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Than to administer to you, his child ;
TO A BUTTERFLY RESTING ON A SKULL.
CREATURE of air and light,
Wilt thou not speed thy flight,
What lures thee thus to stay
The thoughts, once chamber'd there,
Will the dust tell us where
Rise, nursling of the day,
If thou wouldst trace their way;
Who seeks the vanish'd bird
Far hence he sings unheard,
Yet free and joyous, in the woods to dwell.
There, of the sunshine born,
Take the bright wings of morn; Thy hope calls heavenward from yon ruin'd cell.
A THOUGHT ON DEATH.
When life, as opening buds, is sweet,
Alas! how hard it is to die !
When scarce is seized sonie borrow'd prize,
How awful then it is to die!
When one by one those ties are torn,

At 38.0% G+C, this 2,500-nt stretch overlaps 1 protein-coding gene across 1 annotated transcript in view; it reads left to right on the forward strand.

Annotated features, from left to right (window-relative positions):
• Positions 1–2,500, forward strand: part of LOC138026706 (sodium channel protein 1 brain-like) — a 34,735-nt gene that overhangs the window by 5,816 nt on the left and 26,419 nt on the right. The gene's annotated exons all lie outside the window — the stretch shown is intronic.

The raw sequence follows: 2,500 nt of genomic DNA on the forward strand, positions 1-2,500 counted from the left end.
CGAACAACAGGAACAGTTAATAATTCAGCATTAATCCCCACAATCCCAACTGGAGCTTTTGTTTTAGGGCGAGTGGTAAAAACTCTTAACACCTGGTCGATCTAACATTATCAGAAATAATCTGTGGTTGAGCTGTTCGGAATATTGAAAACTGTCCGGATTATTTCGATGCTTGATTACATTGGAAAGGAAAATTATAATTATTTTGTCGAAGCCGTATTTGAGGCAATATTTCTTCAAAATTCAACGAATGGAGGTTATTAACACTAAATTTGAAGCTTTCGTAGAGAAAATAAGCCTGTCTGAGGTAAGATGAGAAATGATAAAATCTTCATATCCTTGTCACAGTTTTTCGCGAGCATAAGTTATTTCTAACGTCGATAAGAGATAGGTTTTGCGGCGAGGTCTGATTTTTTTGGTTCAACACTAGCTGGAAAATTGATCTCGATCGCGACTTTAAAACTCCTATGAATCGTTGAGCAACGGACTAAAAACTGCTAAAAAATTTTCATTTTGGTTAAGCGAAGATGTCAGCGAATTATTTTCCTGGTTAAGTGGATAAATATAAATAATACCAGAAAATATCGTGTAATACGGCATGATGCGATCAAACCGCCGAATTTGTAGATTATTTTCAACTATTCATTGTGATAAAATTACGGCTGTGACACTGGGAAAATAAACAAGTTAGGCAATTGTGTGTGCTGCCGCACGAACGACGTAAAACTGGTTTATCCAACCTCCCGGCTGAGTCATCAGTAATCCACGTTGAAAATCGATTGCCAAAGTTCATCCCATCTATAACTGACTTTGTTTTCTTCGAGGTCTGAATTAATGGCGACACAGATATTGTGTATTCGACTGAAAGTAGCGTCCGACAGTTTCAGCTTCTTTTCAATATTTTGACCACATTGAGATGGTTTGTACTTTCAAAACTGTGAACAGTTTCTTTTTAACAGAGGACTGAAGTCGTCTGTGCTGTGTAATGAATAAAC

Ah! then how easy 't is to die!
'T is nature's precious boon to die !
'T is joy, 't is triumph then to die !
THE WIDOW OF NAIN.
O MINGLĖ with the widow's tears
The drops for misery shed; She bends beneath the weight of years ;
Her earthly hope is fled. Her son
-her only son—is gone! Oh, who shall wipe that eye ? For she must journey lonely on,
And solitary die !
The pall upon his corse is spread,
The bier they slowly raise ;
_That widow'd mother's gaze.
She follows on, without a tear,
Her dear, her darling child :
With look and accent mild ?
The Savior is that pitying one;
His glance her wo disarms-
THE AUTUMN EVENING.
Behold the western evening light!
It melts in deepening gloom : So calmly Christians sink away,
Descending to the tomb. The winds breathe low, the withering leaf
Scarce whispers from the tree: So gently flows the parting breath,
When good men cease to be.
How beautiful on all the hills
The crimson light is shed ! 'T is like the peace the Christian gives
To mourners round his bed.
How mildly on the wandering cloud
The sunset beam is cast! 'T is like the memory left behind
When loved ones breathe their last.
And now, above the dews of night,
The yellow star appears :
Whose eyes are bathed in tears.
Its glories shall restore;
Shall ope, to close no more.